Meanwhile, Bahrain Marina Development, the company in charge of managing the project, expects the second phase, which consists of piling work, to begin either at the end of this year or in early 2018.
Construction is also under way on the Diyar Al Muharraq project, one of the largest urban developments in Bahrain.
Located on 12 artificial islands at the northern tip of the Bahraini archipelago, the development includes a range of residential, commercial and retail properties, community amenities such as schools and hospitals, and 40 km of beaches.
In August the Diyar Al Muharraq Development Company announced that infrastructure work for the second half of its Al Bareh residential zone had begun, with the section to be completed by the end of next year.
The other major projects showcased include Durrat Al Bahrain, a 21,000-sq-metre development comprising offices, luxury hotels, spa resorts and retail space across 15 islands; CanalView, a residential, recreational and health development in Dilmunia; and Bahrain Bay, a luxury $2.5bn, 450,000-sq-metre project featuring residential, commercial and retail space.
Growth data suggests opportunities for real estate
The substantial pipeline of major projects comes amid strong overall growth in real estate, led by the rising demand for residential and retail developments. The sector expanded by 4.5% in the first quarter of the year, according to the EDB, well above overall economic growth of 2.9%, and generated $1.7bn, with residential sales alone jumping by 8.1% year-on-year.
Meanwhile, in a sign of further growth, the number of residential applications is expected to rise by 5000 units per year, according to the Ministry of Housing (MoH).
“Recent figures demonstrate the resilience of Bahrain’s real estate sector and highlight the increasing demand for housing not only in the kingdom, but across the wider region,” Khalid Al Rumaihi, chief executive of the EDB, told the Cityscape Global conference, adding that government intervention and cooperation with the private sector had helped spur interest.
“Strong growth in this sector has been supported by the implementation of economic and legislative reform and forward-thinking policies such as the public-private partnership model by the [MoH] and the recently issued real estate law,” he said.
Significant growth in the residential sector contrasts with greater geographic variation in demand for commercial real estate, where there is an oversupply.
Regulatory reform aimed at improved stability and increased trust
One development expected to support growth in the sector is the new real estate law, which intends to stabilise the market and improve relations between investors, buyers and developers.
Passed in early August and to be fully implemented early next year, the law includes the introduction of an industry regulator, which stakeholders say could lead to greater market clarity and help attract more international investment if carried out successfully.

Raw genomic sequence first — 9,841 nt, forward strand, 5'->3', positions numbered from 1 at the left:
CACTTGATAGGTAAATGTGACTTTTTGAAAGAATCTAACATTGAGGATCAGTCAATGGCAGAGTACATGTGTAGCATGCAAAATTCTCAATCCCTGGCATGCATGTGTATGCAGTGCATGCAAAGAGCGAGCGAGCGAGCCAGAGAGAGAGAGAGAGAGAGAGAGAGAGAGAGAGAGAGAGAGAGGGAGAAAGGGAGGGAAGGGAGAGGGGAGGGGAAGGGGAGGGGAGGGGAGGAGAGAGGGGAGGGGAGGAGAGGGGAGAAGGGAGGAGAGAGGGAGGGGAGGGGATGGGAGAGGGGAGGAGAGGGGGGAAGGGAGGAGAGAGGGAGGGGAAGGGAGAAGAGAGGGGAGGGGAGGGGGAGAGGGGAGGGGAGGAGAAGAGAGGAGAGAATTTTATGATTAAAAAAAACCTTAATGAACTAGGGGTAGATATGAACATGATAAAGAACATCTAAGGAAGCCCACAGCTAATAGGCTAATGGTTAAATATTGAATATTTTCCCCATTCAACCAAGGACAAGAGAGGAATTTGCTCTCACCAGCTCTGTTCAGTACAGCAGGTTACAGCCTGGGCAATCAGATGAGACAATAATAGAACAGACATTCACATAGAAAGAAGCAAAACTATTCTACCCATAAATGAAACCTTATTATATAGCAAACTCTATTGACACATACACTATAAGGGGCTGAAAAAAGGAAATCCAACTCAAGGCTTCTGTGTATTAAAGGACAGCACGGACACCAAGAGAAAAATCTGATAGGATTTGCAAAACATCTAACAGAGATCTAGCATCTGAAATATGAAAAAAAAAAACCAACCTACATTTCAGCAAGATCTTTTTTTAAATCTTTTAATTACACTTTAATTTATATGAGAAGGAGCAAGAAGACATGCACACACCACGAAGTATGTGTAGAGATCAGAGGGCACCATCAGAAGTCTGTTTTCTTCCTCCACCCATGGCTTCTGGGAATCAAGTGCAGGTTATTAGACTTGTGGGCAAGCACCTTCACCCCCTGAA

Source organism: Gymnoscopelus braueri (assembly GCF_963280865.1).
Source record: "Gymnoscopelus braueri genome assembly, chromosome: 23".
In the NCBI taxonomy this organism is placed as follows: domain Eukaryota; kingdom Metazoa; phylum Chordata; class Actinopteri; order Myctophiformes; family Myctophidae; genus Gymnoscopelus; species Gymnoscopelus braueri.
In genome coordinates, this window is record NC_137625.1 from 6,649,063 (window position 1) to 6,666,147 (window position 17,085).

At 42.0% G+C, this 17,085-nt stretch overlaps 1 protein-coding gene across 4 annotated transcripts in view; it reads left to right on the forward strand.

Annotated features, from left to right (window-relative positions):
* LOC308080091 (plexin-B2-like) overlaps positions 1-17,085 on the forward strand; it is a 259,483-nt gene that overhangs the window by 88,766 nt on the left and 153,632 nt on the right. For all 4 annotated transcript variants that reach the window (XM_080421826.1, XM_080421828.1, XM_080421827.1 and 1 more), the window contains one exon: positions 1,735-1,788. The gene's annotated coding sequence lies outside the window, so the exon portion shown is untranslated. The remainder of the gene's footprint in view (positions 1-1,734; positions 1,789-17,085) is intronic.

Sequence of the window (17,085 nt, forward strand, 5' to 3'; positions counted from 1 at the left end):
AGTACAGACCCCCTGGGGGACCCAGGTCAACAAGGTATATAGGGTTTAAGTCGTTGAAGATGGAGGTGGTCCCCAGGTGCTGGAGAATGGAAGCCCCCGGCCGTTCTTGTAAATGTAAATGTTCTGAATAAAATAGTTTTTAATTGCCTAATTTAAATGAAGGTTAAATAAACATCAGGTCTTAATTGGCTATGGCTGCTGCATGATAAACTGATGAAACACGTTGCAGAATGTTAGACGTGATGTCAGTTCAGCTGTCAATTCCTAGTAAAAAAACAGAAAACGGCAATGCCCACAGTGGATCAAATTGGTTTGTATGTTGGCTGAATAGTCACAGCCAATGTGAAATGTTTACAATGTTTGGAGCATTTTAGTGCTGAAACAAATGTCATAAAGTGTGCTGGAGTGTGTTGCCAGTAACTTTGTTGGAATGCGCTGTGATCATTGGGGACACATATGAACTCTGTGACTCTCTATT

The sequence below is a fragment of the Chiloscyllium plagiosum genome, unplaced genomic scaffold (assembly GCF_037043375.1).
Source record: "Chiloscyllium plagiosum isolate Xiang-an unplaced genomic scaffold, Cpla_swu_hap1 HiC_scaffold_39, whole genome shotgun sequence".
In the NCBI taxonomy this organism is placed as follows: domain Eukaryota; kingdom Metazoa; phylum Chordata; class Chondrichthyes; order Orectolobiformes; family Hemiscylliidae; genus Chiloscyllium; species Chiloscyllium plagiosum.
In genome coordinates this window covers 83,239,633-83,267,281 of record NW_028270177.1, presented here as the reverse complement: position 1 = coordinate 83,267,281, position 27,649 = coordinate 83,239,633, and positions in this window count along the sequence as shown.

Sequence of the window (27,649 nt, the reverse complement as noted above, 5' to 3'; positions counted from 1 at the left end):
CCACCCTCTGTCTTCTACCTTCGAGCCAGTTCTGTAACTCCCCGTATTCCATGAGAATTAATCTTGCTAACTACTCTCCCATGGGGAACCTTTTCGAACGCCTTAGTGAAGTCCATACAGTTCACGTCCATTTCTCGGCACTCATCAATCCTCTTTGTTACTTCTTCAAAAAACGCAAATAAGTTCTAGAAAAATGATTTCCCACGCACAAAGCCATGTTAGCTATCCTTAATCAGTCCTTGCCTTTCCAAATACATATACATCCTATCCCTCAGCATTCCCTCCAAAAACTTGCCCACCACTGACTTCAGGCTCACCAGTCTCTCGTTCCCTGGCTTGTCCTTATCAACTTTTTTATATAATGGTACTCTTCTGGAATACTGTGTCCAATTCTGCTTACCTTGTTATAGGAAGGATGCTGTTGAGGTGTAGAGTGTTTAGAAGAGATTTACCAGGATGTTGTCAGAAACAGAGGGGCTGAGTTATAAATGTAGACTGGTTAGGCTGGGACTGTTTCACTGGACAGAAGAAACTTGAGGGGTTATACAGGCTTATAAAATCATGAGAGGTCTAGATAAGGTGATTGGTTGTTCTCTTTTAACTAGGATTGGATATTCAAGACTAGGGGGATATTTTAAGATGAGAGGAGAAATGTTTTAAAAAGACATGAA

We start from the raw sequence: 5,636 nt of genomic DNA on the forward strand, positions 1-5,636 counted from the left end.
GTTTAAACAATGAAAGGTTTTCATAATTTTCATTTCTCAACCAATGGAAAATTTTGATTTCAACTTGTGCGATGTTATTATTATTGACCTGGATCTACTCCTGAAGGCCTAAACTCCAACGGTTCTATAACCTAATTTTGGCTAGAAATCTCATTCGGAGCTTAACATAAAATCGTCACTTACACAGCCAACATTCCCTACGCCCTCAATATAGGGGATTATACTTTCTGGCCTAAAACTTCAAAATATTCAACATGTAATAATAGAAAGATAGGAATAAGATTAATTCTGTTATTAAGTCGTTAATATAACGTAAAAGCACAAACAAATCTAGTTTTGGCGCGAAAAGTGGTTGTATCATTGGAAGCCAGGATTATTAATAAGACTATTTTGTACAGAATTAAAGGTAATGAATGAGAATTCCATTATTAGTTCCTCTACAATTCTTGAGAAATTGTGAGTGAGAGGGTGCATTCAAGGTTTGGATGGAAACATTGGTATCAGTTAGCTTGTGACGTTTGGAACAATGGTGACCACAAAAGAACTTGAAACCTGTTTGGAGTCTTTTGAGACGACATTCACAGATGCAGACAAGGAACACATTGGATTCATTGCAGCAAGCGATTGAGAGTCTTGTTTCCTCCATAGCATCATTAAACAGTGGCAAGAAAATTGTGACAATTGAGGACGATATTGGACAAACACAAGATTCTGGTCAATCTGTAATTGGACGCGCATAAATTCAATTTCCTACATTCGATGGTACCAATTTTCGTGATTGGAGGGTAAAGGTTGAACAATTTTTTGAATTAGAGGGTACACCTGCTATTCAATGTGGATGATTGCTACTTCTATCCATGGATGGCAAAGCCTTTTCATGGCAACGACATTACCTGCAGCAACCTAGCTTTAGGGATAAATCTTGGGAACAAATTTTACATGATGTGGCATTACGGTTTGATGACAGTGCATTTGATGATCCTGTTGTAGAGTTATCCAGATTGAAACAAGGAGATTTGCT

“One of the challenges of implementation will be establishing a capable body with sufficient knowledge and experience,” Mohammed Khalil Alsayed, CEO of Ithmaar Development Company, told OBG.
Following introduction of the law, in late October King Hamad bin Isa Al Khalifa issued a decree creating the Real Estate Regulatory Authority and appointing Sheikh Mohammed bin Khalifa bin Abdulla Al Khalifa as the chief executive. The board will be comprised of the Minister of Works, Municipalities Affairs and Urban Planning; the Minister of Industry, Commerce and Tourism along with members from the Survey and Land Registration Bureau, the Economic Development Board, the central bank, the Bahrain Property Development Association, the Bahrain Real Estate Association and stakeholders from the private sector.
Another key change aimed at increasing trust between buyers and developers limits off-plan sales for residential developments by requiring funds to be held separately in escrow. This ensures that the developer has the funds available to complete the development for which a buyer has already paid, and allows for the quick return of the investment should the property fail to be completed.
“This is a welcome addition to the sector and an important step towards restoring trust in the market,” Alsayed told OBG. “It will contribute to healthier competition in the sector as high-quality developers benefit from increased investor trust. We want to be sure, however, that implementation is balanced to avoid excessive financial pressures on developers,” he added.
The new regulations will also include a BD12 ($31.80) per-sq-metre infrastructure tax, which is intended to ensure that infrastructure investment keeps pace with the requirements of new developments, despite the government’s budgetary pressures.
© Oxford Business Group 2017